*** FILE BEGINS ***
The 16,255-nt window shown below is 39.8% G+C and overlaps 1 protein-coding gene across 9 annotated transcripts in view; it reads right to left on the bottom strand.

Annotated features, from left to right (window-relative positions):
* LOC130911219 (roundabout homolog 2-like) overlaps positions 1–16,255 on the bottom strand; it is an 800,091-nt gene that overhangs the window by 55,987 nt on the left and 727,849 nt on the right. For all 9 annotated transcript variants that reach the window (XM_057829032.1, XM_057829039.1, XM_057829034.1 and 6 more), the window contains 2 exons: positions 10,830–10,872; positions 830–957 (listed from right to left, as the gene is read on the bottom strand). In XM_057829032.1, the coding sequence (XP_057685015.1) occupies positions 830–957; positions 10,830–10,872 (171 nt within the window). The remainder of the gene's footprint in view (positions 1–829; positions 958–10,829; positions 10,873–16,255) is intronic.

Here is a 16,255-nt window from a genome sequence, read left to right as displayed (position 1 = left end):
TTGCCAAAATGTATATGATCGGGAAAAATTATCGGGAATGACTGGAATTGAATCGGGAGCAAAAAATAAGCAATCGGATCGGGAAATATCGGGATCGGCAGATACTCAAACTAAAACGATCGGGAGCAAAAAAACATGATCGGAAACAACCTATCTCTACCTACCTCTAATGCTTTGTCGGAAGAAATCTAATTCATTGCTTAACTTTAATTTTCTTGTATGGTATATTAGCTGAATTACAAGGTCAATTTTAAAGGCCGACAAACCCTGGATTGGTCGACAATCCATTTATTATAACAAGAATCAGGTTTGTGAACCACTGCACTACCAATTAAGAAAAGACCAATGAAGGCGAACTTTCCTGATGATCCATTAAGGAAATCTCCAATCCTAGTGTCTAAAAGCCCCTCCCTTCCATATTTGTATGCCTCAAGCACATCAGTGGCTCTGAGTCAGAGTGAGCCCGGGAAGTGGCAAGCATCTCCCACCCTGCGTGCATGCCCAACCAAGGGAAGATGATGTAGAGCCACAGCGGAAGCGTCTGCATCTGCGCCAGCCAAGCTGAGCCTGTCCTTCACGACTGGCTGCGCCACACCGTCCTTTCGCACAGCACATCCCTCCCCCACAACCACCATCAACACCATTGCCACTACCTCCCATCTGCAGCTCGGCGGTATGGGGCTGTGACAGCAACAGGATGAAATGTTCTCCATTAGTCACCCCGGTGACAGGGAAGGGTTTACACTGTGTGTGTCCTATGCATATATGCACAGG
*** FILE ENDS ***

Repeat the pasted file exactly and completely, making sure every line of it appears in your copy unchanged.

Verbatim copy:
The 16,255-nt window shown below is 39.8% G+C and overlaps 1 protein-coding gene across 9 annotated transcripts in view; it reads right to left on the bottom strand.

Annotated features, from left to right (window-relative positions):
* LOC130911219 (roundabout homolog 2-like) overlaps positions 1–16,255 on the bottom strand; it is an 800,091-nt gene that overhangs the window by 55,987 nt on the left and 727,849 nt on the right. For all 9 annotated transcript variants that reach the window (XM_057829032.1, XM_057829039.1, XM_057829034.1 and 6 more), the window contains 2 exons: positions 10,830–10,872; positions 830–957 (listed from right to left, as the gene is read on the bottom strand). In XM_057829032.1, the coding sequence (XP_057685015.1) occupies positions 830–957; positions 10,830–10,872 (171 nt within the window). The remainder of the gene's footprint in view (positions 1–829; positions 958–10,829; positions 10,873–16,255) is intronic.

Here is a 16,255-nt window from a genome sequence, read left to right as displayed (position 1 = left end):
TTGCCAAAATGTATATGATCGGGAAAAATTATCGGGAATGACTGGAATTGAATCGGGAGCAAAAAATAAGCAATCGGATCGGGAAATATCGGGATCGGCAGATACTCAAACTAAAACGATCGGGAGCAAAAAAACATGATCGGAAACAACCTATCTCTACCTACCTCTAATGCTTTGTCGGAAGAAATCTAATTCATTGCTTAACTTTAATTTTCTTGTATGGTATATTAGCTGAATTACAAGGTCAATTTTAAAGGCCGACAAACCCTGGATTGGTCGACAATCCATTTATTATAACAAGAATCAGGTTTGTGAACCACTGCACTACCAATTAAGAAAAGACCAATGAAGGCGAACTTTCCTGATGATCCATTAAGGAAATCTCCAATCCTAGTGTCTAAAAGCCCCTCCCTTCCATATTTGTATGCCTCAAGCACATCAGTGGCTCTGAGTCAGAGTGAGCCCGGGAAGTGGCAAGCATCTCCCACCCTGCGTGCATGCCCAACCAAGGGAAGATGATGTAGAGCCACAGCGGAAGCGTCTGCATCTGCGCCAGCCAAGCTGAGCCTGTCCTTCACGACTGGCTGCGCCACACCGTCCTTTCGCACAGCACATCCCTCCCCCACAACCACCATCAACACCATTGCCACTACCTCCCATCTGCAGCTCGGCGGTATGGGGCTGTGACAGCAACAGGATGAAATGTTCTCCATTAGTCACCCCGGTGACAGGGAAGGGTTTACACTGTGTGTGTCCTATGCATATATGCACAGG